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As October is Breast Cancer Awareness Month, there is a lot of push for women to go get mammograms in order to detect any signs of breast cancer. There’s an estimated 200,000 new cases of breast cancer every year in the United States. One in eight women will take on this disease and it is the leading cause of death in women from ages 40 to 55. Therefore, it’s not an issue to be taken lightly.
Taking care of yourself and taking precautionary measures in preserving your health are things that should be done, but have you ever questioned if the methods in which you do so could actually be hazardous to your health?
Studies in the past few years have shown that techniques such as mammograms might actually increase your risk of getting cancer. One mammogram can potentially give you as much radiation as 1,000 chest X-rays. 1,000! A Premenopausal breast is even more sensitive to this radiation and each rad of exposure can increase breast cancer risk by 1%. A decade of screening increases your risk to 10%, and some radiologists fear that it’s even more than that. In other words, by getting checked with mammograms annually starting at the age of 40, by 50 you are at least 10% more likely to get the disease that you are attempting to avoid. That means 37 million women are increasing their breast cancer risk every single year.
Important points to note about mammograms and detecting breast cancer:
A study from the University of Copenhagen in Denmark suggested that those who had received mammogram screening only had a 1% reduction in risk of death as opposed to women who had not received screenings, whose risk was 2%. When you consider that you are increasing your risk 10% by just going to these screenings over the years, it starts to become apparent that you may, in fact, being doing much more harm than good.
So, are there other, safer alternatives to breast cancer screening? The answer is: of course.
Breast Thermography is a 15 minute, non-invasive method of testing one’s physiology in order to detect indications of early stage breast disease. It is a technique that was first introduced in 1956 and approved by the FDA in 1982. Thanks to technology advancement over the years, it is becoming a more reliable tool for detecting breast cancer. This procedure uses high resolution, digital, infrared cameras to detect heat patterns that may be indicative of breast abnormalities. The imaging can show very minute changes and patterns in temperature related to blood flow that might be related to the progression of tumors.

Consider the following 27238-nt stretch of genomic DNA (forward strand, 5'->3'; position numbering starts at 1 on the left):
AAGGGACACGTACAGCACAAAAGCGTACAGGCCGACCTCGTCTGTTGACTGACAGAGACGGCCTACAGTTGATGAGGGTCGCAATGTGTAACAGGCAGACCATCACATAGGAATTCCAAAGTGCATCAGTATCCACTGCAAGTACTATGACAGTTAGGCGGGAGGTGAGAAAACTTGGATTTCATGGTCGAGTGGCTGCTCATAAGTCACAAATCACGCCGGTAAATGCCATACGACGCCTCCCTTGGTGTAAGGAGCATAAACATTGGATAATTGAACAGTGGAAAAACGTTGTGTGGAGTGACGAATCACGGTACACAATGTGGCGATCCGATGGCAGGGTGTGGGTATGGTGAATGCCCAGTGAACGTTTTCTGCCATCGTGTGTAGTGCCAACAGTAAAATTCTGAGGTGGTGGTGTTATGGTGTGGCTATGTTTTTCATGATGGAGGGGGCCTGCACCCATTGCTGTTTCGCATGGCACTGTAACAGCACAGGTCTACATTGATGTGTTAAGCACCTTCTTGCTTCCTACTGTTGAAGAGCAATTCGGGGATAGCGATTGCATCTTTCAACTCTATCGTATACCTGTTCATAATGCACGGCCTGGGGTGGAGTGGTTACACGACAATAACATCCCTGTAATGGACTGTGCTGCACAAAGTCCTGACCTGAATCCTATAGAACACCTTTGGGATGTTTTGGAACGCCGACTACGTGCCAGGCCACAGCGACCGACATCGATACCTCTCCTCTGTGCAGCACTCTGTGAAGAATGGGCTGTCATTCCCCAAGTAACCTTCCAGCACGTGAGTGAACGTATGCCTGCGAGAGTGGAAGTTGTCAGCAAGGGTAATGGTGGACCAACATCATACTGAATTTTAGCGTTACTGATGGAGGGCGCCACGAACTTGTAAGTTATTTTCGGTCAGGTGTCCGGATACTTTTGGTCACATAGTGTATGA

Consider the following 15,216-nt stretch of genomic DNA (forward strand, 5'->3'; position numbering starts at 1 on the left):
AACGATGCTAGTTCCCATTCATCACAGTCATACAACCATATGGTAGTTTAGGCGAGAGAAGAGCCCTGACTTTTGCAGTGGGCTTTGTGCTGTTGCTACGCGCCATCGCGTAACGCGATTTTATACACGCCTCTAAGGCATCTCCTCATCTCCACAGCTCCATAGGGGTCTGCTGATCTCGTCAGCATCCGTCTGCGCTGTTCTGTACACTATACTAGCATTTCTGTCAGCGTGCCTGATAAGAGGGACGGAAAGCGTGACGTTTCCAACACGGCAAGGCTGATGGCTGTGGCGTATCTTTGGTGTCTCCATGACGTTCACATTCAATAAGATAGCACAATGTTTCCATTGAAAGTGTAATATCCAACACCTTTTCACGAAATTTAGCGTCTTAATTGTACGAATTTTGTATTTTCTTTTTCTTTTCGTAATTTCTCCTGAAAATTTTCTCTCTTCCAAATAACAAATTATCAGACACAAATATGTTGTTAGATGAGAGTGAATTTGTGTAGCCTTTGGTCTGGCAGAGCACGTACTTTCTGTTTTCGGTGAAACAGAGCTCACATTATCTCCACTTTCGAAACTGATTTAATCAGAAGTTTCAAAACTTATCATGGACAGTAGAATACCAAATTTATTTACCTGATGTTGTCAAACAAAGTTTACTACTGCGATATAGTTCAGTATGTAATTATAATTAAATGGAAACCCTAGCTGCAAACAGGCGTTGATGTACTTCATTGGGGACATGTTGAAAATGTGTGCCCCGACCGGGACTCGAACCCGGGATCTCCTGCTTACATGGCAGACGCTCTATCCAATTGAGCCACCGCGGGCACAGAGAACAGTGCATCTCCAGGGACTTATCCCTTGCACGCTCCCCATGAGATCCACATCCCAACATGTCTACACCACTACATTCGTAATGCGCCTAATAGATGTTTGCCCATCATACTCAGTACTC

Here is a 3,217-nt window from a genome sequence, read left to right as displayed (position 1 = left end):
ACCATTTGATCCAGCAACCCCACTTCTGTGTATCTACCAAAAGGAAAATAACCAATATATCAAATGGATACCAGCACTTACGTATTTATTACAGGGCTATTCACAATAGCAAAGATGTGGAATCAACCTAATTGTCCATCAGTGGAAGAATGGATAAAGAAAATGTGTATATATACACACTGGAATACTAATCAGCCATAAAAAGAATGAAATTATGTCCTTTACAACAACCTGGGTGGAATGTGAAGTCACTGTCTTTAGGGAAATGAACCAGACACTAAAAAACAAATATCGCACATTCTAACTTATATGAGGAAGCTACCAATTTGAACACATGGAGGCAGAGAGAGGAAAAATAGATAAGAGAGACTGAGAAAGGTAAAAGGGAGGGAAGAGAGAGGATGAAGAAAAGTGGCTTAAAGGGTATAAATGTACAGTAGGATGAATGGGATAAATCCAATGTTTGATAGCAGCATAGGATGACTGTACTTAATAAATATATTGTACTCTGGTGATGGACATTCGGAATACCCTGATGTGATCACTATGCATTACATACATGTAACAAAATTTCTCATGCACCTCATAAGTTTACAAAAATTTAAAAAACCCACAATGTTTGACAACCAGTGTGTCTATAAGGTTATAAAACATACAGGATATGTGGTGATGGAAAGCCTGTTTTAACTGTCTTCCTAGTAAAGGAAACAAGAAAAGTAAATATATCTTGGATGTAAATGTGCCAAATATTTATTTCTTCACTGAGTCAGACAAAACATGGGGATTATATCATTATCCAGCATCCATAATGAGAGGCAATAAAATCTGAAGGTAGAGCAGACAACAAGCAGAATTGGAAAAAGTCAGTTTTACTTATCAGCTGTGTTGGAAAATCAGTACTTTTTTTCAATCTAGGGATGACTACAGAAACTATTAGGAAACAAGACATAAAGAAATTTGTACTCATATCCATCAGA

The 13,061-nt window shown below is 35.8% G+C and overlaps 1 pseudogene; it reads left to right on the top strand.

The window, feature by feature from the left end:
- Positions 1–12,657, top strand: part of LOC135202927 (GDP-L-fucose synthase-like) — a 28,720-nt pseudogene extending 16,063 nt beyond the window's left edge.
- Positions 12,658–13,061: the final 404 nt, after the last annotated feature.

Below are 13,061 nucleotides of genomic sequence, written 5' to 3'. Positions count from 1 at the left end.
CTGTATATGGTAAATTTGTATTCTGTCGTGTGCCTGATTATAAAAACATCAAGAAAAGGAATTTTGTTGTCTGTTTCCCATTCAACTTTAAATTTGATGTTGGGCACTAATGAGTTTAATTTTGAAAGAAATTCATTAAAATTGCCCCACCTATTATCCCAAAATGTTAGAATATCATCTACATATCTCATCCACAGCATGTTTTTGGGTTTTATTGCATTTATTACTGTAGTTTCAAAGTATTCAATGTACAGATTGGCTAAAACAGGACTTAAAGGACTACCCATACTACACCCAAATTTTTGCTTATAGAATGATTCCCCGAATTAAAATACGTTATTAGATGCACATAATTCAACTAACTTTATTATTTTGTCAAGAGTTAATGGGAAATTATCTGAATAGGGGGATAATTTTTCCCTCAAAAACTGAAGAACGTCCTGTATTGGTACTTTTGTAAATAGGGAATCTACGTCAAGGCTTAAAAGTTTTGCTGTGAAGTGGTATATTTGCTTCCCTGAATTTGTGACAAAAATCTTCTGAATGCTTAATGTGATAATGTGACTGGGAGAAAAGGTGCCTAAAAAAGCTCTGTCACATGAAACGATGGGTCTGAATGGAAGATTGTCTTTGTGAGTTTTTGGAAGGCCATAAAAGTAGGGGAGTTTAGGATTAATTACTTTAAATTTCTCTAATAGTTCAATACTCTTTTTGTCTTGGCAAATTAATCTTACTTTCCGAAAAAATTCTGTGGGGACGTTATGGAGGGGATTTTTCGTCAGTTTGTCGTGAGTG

One study at the University Hospital for Tumors showed that Breast Thermography was even more sensitive and detected more changes than Mammography. Out of 26 patients, 31 changes were detected by mammograms while 37 were detected by Breast thermograms.
A standard Breast Thermography procedure goes a little something like this:
The findings can be rated in the below categories:
TH 1- Normal uniform non-vascular
TH 2- Normal uniform vascular
TH 3- Equivocal (questionable)
TH 4- Abnormal
TH 5- Severely Abnormal
It is important that you discuss the findings thoroughly with your Thermologist so that you understand what your results mean. You can also use the results to determine what your next best course of action is. At any rate, and even if you have to get a mammogram as a follow up, it is still safer to get 10 Thermology screenings prior to that mammogram, instead of increasing your risk of breast cancer 1% with every mammogram screening that you have instead.
Your body is a temple and should be treated as such. Ask yourself if traditional, conventional methods are worth putting your health at risk.
This October, protect yourself the healthy way! Look into Breast Thermology clinics near you.
“Breast Thermography”. Pacific Chiropractic and Research Center. Last modified June 20th, 2016. http://www.breastthermography.com/breast_thermography_proc.htm. Accessed September 6th, 2016.
“What is Breast Thermography?” American College of Clinical Technology. http://www.thermologyonline.org/breast/breast_thermography_what.htm. Accessed September 6th, 2016.
Kolaric D, Herceg Z, Nola IA, Ramljak V, Kulis T, Holjevac JK, Deutsch JA, Antonini S. “Ruder Bosković” Institute, Centre for Informatics and Computing, Zagreb, Croatia. Published June 2013. http://www.ncbi.nlm.nih.gov/pubmed/23941007. Accessed September 14, 2016.
Mercola, Joseph M.D. “Your Greatest Weapon Against Breast Cancer (Not Mammograms)”. Published March 3rd, 2012. http://articles.mercola.com/sites/articles/archive/2012/03/03/experts-say-avoid-mammograms.aspx. Accessed September 6th, 2016.
Sircus, Mark, M.D. “3D Mammogram Technology – Dangerous or Safe for Breasts?” Published October 7th, 2015. http://drsircus.com/medicine/3d-mammogram-technology-dangerous-or-safe-for-breasts/. Accessed September 6th, 2016.